14th June 2019
New statistics released today warn that Scotland risks a forgotten generation
- Report shows children in care treated like second class citizens
- Calls on importance of independent advocacy to be respected
- Offers immediate solutions to halt rights infringements
The charity Who Cares? Scotland has published first of their kind statistics, revealing that young people in care across Scotland are continually having to fight for basic rights every single day. These have been published in a report entitled, “We Don’t Have to Wait.”
The rights young people are fighting for include things like seeing their brothers and sisters, staying in the same home for longer than a year and being heard in legal processes about their life. The charity, which delivers independent advocacy for Care Experienced people across Scotland, has warned that any planned changes to care in Scotland will be harder to achieve if young people don’t have a meaningful say in what happens in their lives.
Decades of data was analysed for the report and the charity says that despite a growing commitment across the board to making things better, the balance of power still hasn’t shifted from those delivering care. They warn that too many decisions are being made on the basis of red tape and available resources, rather than what is best for young people.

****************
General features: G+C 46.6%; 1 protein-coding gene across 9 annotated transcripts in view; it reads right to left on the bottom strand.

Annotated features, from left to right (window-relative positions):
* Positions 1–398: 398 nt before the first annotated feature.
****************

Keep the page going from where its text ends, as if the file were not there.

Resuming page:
The charity has called on the importance of independent advocacy, where those supporting children to have a say aren’t connected to the services that look after them, to be respected. It says that the scale of new data from their report urges caution around the current practice of those who deliver care also taking on the role of an advocate.
Key statistics released today by the organisation show:
- Only 7.2% of children and young people in care have been able to access independent advocacy from Who Cares? Scotland. This equates to 1.5 out of 20 young people in care being able to receive independent advocacy.
- The most common issues children and young people ask for help with are; spending time with parents, seeing brothers and sisters and navigating formal processes that children in care are subjected to.
- The charity has seen recorded issues related to spending time with parents as well as brothers and sisters more than double since 2014.
- The number of recorded instances of children and young people looking for support to be heard in formal processes about their lives has seen an increase every year for the last four years.
Speaking on the release of the statistics, Duncan Dunlop, CEO of Who Care? Scotland said:
“The number of issues our advocates partner with children and young people on has shown that the most common issues have more than doubled in recorded number since 2014. We would love to be in a situation where independent advocacy was not needed, because children’s views and desires are respected. This data shows we are a long way from that.